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I just encountered the second, more recent answer to this question in the Low Quality Posts review queue.

The answer is concise, and, despite a typo does give something that most would recognise an an "answer" - particularly demonstrated by the phrase "does exactly what you want". Another reviewer disagreed, however, and had already reviewed it as 'Not an answer'.

I initially wrote a comment in defence of the answer, quoting the documentation for the annotation he suggested, and up-voted. Then I re-read the documentation and realised that it didn't really cover the specific scenario defined in the question. So, I deleted my comment, removed my up-vote, and wrote a comment explaining why I no longer thought it was a good answer.

But then, I read the comments of the accepted answer. The answer says "it's impossible", but then 18 months later, someone has commented with the same solution that was proposed in the answer I'm looking at, and the OP has returned to thank him saying "This was exactly my requirement".

So - I'm not really sure what to do in the context of the review and/or how to improve the question and/or answer.

I think the review should be 'Looks OK', because it is an answer; arguably it's a wrong answer, but my understanding is that that's what the downvote button is for.

I'm also tempted to edit the answer (or encourage the OP to do so), to explain a little more context about why what he suggests is a solution. It's hard to make that a good answer though, with the way the question is worded, so then it would make sense to also edit the question. Editing the question would make the accepted answer (which is correct for the way the question is currently worded) incorrect.

My gut feeling is that it's a 4 year old question, and probably not worth spending lots of time on, but then I can also imagine it being a problem that others would be interested in, and currently you have to dig through the comments to find the answer that's (probably) what most people would be looking for!

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    write your own answer explaining what the issues are and what your solution is. – Robert Longson May 30 '18 at 7:09
  • Note that the comment saying "This was exactly my requirement" isn't actually from the OP. That makes things a little simpler. – duplode May 30 '18 at 8:21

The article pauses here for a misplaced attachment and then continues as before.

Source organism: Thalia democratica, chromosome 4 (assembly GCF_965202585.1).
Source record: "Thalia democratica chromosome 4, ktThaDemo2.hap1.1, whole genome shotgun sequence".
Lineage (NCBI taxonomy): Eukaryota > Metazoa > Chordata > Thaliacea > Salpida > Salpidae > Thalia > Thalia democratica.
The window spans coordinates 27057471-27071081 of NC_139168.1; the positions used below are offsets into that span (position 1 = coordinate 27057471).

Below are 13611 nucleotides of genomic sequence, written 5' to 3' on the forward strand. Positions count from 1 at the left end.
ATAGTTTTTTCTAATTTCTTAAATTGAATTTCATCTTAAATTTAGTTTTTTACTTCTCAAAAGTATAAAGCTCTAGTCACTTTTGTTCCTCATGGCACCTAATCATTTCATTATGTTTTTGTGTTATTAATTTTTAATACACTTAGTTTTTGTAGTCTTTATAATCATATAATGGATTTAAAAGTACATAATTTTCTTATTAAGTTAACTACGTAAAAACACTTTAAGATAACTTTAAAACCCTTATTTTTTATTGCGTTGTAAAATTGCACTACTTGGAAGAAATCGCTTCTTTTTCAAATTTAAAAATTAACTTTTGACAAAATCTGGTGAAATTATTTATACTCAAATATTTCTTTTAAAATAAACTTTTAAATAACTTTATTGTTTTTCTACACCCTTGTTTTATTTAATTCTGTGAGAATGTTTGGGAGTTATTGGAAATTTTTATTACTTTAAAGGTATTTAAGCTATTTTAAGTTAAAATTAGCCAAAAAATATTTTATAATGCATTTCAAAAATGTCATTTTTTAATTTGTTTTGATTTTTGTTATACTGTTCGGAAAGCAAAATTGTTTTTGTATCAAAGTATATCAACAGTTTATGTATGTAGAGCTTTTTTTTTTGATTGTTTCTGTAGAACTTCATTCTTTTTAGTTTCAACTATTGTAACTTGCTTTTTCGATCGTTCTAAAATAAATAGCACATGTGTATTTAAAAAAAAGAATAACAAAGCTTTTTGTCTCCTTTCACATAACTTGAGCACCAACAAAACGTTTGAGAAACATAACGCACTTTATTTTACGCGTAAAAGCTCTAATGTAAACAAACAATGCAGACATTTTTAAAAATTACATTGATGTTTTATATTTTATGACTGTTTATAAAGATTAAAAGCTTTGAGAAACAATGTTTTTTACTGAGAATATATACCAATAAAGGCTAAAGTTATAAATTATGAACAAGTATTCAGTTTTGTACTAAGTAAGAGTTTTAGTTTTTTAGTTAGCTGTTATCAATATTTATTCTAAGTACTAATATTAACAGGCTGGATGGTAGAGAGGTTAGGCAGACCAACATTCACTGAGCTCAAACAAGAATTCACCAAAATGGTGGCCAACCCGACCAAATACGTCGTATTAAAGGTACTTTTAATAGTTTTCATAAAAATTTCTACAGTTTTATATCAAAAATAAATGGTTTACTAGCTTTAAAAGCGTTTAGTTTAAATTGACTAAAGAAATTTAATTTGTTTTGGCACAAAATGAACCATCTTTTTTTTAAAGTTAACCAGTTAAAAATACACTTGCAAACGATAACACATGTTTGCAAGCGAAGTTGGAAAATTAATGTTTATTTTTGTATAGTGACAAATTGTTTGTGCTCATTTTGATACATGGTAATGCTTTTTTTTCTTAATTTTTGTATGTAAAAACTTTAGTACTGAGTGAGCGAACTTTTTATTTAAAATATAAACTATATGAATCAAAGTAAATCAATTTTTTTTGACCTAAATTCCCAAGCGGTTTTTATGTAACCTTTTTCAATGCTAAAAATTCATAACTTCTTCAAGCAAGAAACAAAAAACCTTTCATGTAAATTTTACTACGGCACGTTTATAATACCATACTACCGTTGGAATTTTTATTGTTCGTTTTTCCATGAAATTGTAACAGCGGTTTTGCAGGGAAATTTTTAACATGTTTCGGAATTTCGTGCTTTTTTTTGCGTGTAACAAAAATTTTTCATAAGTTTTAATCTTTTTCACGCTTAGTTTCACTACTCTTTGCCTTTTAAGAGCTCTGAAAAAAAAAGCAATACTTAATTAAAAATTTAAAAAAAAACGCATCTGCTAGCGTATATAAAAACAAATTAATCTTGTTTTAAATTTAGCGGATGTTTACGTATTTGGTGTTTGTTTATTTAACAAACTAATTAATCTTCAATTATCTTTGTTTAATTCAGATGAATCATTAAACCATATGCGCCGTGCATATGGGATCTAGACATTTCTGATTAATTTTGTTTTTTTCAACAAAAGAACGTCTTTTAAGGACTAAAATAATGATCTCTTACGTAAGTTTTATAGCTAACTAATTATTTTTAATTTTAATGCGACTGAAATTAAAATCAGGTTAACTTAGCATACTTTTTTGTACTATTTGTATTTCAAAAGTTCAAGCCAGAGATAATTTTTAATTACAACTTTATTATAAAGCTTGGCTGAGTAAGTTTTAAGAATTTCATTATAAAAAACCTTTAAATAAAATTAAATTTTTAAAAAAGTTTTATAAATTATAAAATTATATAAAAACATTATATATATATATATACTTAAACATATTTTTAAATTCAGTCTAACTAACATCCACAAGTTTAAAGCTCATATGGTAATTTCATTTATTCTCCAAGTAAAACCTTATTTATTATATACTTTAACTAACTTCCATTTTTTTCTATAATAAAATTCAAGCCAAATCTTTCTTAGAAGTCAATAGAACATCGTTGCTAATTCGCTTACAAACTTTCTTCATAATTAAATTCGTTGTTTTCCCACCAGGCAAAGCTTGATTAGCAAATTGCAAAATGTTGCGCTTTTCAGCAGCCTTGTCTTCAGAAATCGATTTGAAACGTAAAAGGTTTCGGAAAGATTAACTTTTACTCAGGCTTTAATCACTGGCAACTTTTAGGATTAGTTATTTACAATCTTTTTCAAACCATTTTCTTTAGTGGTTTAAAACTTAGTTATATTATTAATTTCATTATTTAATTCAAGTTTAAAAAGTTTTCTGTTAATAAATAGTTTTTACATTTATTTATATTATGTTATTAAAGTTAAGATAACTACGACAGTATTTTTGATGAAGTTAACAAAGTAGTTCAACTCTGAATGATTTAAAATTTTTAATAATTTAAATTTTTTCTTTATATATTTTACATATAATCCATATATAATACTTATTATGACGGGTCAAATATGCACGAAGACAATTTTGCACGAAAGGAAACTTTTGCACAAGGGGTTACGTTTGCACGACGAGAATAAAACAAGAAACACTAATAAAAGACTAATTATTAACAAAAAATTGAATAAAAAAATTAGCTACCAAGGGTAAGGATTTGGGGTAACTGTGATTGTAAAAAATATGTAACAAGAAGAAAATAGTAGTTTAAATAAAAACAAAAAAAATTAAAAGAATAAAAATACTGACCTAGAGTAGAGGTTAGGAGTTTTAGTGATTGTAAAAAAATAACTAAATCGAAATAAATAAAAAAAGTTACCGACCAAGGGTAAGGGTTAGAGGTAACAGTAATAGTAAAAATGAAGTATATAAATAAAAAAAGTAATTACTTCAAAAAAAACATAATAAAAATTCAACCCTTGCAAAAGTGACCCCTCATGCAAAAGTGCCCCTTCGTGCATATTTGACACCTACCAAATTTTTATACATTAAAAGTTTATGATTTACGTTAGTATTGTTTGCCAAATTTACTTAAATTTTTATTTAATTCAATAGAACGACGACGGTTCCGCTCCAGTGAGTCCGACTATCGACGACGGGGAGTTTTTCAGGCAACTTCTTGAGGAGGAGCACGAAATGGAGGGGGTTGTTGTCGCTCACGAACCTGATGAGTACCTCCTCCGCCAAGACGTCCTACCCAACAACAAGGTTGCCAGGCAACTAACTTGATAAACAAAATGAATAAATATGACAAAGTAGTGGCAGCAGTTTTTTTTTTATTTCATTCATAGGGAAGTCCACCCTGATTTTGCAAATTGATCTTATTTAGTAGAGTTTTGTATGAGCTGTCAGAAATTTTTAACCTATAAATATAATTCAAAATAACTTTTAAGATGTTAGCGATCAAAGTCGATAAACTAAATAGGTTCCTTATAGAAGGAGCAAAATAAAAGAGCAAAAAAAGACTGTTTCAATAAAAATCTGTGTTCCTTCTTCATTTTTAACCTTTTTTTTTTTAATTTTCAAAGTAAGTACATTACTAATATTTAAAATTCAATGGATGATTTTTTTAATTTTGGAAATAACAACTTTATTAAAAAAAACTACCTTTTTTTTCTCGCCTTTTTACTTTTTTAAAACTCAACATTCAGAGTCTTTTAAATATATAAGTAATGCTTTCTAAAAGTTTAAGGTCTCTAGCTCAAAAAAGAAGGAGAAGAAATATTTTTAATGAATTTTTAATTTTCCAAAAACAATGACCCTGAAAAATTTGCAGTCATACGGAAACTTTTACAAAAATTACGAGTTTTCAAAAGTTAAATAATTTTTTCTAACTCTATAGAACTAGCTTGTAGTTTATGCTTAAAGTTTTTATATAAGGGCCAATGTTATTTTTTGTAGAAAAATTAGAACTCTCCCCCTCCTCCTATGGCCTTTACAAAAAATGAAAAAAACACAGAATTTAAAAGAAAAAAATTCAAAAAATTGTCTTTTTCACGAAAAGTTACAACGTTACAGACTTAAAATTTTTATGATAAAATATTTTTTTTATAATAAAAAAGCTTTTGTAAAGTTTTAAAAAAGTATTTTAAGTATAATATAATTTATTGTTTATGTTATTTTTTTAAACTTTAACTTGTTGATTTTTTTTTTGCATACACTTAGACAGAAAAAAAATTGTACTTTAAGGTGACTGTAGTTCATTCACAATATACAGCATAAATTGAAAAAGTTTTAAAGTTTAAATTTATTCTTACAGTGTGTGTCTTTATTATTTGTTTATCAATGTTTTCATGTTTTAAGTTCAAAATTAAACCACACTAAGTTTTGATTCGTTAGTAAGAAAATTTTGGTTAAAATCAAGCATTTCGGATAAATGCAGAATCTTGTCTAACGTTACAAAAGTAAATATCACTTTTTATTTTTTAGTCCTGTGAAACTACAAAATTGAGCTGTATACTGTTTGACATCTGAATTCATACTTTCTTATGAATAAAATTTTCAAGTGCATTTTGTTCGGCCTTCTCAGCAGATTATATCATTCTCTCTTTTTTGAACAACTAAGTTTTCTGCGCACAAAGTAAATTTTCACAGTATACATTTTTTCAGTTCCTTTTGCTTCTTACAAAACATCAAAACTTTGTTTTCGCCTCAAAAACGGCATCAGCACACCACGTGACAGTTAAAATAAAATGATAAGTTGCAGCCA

• @duplode - good spot, thank you, that does make it easier :) – DaveyDaveDave May 30 '18 at 9:04
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There are a few separate issues here, so let's go through them one at a time:

The answer is concise, and, despite a typo does give something that most would recognise an an "answer" - particularly demonstrated by the phrase "does exactly what you want". Another reviewer disagreed, however, and had already reviewed it as 'Not an answer'.

As you note, the review was mistaken: imprecision and laconicity issues aside, that post is clearly an answer as far as NAA goes, as a brief perusal of the "another castle" post should confirm.

I initially wrote a comment in defence of the answer, quoting the documentation for the annotation he suggested, and up-voted. Then I re-read the documentation and realised that it didn't really cover the specific scenario defined in the question. So, I deleted my comment, removed my up-vote, and wrote a comment explaining why I no longer thought it was a good answer.

If I'm grasping the issue correctly, there is a caveat which means the answer, while useful (likely even to the asker), does not exactly satisfy the requirements in the question. That being so, I suggest leaving a comment to the answer explicitly pointing out the issue to its author, aiming at getting it to be edited. That can lead to a smoother resolution than the alternatives you'd be otherwise compelled to resort to -- either making a unannounced, bold and transformative edit, or posting a competing answer.

I'm also tempted to edit the answer (or encourage the OP to do so), to explain a little more context about why what he suggests is a solution. It's hard to make that a good answer though, with the way the question is worded, so then it would make sense to also edit the question. Editing the question would make the accepted answer (which is correct for the way the question is currently worded) incorrect.

If the caveat that separates the answer from a full solution is sufficiently small, it can be reasonable to regard it as a satisfactory answer, as long as the caveat is explicitly acknowledged in the answer. If those conditions are met, editing the question should be unnecessary.

My gut feeling is that it's a 4 year old question, and probably not worth spending lots of time on, but then I can also imagine it being a problem that others would be interested in, and currently you have to dig through the comments to find the answer that's (probably) what most people would be looking for!

Questions here are meant to have long-term value, so "being a problem that others would be interested in" counts more than being "a 4 year old question". (in this kind of scenario, the main advantage of a post being recent is the increased likelihood of its author reacting to comments and helping to shape it up. That applies to the answer here.)

  • All great advice - thanks very much, I've done as you suggest :) – DaveyDaveDave May 30 '18 at 9:12

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